Viewers of Game of Thrones might have forgotten Samwell Tarly was even in season 5, which had its season finale this past Sunday, since his presence had little to no relevance on the show. Below I analyze what went wrong with Sam’s plot this season. WARNING: This contains book and possible season 6 spoilers.
Wanted: Sam’s Plot in Season 5
By Giselda Aguiar
When I read in A Feast for Crows that Sam was being sent away from the Wall and his sworn brothers, I thought, “Whoa, that’s possible?” It was the same reaction I had when I read Harry Potter and the Deathly Hallows: “Harry away from Hogwarts? I never knew that was even a possibility!” In both cases, I went with it and ended up loving that my expectations were challenged. It meant different settings, people, and problems.
Needless to say, I eagerly awaited to see Sam’s story play out in season 5 of Game of Thrones. Viewers would just have to wait for Jon to be elected Lord Commander of the Night’s Watch—thanks to Sam scheming behind Jon’s back—before Sam’s adventures could start. Then, let the awesomeness commence!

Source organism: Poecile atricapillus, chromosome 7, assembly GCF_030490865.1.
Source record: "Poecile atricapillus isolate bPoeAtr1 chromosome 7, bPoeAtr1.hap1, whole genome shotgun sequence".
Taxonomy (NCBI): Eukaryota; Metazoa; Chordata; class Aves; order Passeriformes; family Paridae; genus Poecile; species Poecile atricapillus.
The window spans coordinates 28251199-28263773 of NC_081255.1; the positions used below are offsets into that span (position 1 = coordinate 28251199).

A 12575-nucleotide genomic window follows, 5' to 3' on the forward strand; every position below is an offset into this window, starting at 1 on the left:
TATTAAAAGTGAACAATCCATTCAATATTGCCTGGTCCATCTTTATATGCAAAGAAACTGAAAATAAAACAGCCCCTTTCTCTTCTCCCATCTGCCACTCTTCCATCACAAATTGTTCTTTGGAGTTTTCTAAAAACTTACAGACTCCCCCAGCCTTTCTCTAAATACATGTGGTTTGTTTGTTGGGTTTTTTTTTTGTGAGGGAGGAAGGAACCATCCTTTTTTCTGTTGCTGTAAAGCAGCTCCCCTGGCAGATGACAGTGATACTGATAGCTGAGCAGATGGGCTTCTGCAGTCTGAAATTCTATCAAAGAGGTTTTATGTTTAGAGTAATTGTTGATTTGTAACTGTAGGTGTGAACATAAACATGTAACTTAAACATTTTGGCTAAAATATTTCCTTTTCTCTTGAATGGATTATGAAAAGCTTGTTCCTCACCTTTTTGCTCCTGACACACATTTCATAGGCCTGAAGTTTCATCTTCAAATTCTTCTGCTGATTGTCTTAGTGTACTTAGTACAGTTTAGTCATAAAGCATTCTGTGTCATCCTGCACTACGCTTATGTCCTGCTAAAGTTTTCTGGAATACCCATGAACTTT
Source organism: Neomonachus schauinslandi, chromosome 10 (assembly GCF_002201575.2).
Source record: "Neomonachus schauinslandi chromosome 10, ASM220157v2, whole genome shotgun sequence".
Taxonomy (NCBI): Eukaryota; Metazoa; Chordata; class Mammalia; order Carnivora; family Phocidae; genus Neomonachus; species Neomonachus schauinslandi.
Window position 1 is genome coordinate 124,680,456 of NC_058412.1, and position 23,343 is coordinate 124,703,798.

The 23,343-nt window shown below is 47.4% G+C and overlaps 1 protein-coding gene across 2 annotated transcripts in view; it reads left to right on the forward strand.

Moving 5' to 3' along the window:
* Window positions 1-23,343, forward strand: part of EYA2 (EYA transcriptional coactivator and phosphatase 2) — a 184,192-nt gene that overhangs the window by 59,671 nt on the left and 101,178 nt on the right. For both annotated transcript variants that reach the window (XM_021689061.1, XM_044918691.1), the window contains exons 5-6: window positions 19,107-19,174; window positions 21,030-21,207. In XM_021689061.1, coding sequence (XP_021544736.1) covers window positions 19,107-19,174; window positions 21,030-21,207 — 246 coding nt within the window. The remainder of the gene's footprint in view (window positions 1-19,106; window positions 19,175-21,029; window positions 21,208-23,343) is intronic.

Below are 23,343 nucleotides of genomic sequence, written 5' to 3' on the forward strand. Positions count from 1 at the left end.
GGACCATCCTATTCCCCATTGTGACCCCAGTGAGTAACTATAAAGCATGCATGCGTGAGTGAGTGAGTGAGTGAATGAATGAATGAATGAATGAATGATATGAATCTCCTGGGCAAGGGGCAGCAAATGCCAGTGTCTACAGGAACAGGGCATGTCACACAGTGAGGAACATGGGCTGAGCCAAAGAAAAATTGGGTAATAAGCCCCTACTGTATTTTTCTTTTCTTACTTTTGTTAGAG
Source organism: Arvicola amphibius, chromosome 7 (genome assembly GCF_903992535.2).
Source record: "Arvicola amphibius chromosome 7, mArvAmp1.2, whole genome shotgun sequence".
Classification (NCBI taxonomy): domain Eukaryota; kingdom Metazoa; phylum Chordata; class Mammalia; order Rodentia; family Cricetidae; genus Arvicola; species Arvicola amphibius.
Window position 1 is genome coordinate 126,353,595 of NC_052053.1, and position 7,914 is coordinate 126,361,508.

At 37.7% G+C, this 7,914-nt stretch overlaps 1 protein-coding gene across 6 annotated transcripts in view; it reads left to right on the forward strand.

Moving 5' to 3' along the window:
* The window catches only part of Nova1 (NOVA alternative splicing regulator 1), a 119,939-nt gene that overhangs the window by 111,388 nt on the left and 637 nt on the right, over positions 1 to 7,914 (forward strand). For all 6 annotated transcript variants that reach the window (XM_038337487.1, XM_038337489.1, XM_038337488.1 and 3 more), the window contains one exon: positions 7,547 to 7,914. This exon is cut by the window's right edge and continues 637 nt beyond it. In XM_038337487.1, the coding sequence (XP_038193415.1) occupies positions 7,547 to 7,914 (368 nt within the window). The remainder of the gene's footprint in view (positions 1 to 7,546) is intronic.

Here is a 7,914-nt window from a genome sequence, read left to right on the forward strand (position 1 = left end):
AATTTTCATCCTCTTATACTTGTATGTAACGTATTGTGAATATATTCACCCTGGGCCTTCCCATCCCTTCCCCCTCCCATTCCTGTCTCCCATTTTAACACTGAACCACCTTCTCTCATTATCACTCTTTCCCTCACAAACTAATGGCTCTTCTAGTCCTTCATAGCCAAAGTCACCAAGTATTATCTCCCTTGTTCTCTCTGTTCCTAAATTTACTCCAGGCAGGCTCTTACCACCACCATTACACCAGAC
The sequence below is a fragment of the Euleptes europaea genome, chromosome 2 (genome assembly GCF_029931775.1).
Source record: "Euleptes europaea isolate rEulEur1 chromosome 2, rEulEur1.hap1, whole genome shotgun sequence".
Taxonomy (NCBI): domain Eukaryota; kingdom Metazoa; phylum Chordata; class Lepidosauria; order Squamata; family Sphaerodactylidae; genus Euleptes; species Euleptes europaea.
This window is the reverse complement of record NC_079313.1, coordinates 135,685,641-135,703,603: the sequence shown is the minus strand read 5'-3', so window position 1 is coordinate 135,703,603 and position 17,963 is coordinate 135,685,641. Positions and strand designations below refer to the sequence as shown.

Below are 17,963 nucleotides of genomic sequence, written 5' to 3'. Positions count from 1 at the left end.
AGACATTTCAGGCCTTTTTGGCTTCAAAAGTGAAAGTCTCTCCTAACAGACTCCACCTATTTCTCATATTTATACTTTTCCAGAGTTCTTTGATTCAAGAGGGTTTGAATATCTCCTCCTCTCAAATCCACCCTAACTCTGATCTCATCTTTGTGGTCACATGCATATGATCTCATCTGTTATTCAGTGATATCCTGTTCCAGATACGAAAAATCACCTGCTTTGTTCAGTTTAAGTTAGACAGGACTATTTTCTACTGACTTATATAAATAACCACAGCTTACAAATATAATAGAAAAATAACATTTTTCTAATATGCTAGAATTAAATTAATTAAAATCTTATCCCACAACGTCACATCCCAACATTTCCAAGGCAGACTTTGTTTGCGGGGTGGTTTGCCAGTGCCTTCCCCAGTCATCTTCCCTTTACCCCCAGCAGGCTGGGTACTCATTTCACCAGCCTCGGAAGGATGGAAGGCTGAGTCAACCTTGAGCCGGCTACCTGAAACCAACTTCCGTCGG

I knew changes were bound to occur because on the show Mance Rayder doesn’t have a baby, so there wouldn’t be a baby swap,[*] and I was okay with that. I also figured Dareon[†] wouldn’t make an appearance. I was okay with that, too, at least when it pertains to Sam’s story, because the complications he creates for Sam & Co. could be replaced with something else or be removed to speed up the story’s pacing. (Dareon is more important to Arya’s plot, but even then he could be replaced and was with Meryn Trant.) So, okay, two changes, all right, fine. What I did not anticipate was the utter lack of plot surrounding Sam in season 5. The show’s writers could’ve removed him from the season entirely, like they did with Bran, and there wouldn’t have been a difference.
For those who haven’t read A Feast for Crows or have forgotten, let me explain Sam’s plot in the book. (For a refresher on what is plot and how the “so” list works, read “The Halfman’s Halfplot: Tyrion’s Plot Reduction.”)